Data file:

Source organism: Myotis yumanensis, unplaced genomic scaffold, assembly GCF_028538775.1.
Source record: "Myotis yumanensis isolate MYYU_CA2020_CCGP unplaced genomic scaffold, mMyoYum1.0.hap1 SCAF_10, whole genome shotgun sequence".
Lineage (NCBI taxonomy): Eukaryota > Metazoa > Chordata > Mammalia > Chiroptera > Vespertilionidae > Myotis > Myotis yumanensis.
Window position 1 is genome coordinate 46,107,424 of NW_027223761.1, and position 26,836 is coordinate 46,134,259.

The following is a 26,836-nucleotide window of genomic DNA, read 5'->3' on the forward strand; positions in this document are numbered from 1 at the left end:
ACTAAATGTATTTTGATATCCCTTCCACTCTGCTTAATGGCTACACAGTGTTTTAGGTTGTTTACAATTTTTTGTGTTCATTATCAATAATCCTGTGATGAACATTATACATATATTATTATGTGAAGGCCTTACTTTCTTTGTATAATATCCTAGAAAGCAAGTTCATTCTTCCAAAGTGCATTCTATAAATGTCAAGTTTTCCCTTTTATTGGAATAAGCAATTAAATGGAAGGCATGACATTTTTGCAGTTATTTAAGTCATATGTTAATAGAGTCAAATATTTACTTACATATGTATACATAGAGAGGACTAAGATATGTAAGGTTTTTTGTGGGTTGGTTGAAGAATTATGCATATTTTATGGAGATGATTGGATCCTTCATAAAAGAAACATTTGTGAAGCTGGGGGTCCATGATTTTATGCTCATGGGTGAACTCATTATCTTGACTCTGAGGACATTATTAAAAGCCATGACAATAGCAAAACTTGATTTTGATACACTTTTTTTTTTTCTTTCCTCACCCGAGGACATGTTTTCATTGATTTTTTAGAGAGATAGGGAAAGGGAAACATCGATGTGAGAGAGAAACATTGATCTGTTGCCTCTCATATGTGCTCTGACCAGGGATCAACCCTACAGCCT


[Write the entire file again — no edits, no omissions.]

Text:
Source organism: Myotis yumanensis, unplaced genomic scaffold, assembly GCF_028538775.1.
Source record: "Myotis yumanensis isolate MYYU_CA2020_CCGP unplaced genomic scaffold, mMyoYum1.0.hap1 SCAF_10, whole genome shotgun sequence".
Lineage (NCBI taxonomy): Eukaryota > Metazoa > Chordata > Mammalia > Chiroptera > Vespertilionidae > Myotis > Myotis yumanensis.
Window position 1 is genome coordinate 46,107,424 of NW_027223761.1, and position 26,836 is coordinate 46,134,259.

The following is a 26,836-nucleotide window of genomic DNA, read 5'->3' on the forward strand; positions in this document are numbered from 1 at the left end:
ACTAAATGTATTTTGATATCCCTTCCACTCTGCTTAATGGCTACACAGTGTTTTAGGTTGTTTACAATTTTTTGTGTTCATTATCAATAATCCTGTGATGAACATTATACATATATTATTATGTGAAGGCCTTACTTTCTTTGTATAATATCCTAGAAAGCAAGTTCATTCTTCCAAAGTGCATTCTATAAATGTCAAGTTTTCCCTTTTATTGGAATAAGCAATTAAATGGAAGGCATGACATTTTTGCAGTTATTTAAGTCATATGTTAATAGAGTCAAATATTTACTTACATATGTATACATAGAGAGGACTAAGATATGTAAGGTTTTTTGTGGGTTGGTTGAAGAATTATGCATATTTTATGGAGATGATTGGATCCTTCATAAAAGAAACATTTGTGAAGCTGGGGGTCCATGATTTTATGCTCATGGGTGAACTCATTATCTTGACTCTGAGGACATTATTAAAAGCCATGACAATAGCAAAACTTGATTTTGATACACTTTTTTTTTTTCTTTCCTCACCCGAGGACATGTTTTCATTGATTTTTTAGAGAGATAGGGAAAGGGAAACATCGATGTGAGAGAGAAACATTGATCTGTTGCCTCTCATATGTGCTCTGACCAGGGATCAACCCTACAGCCT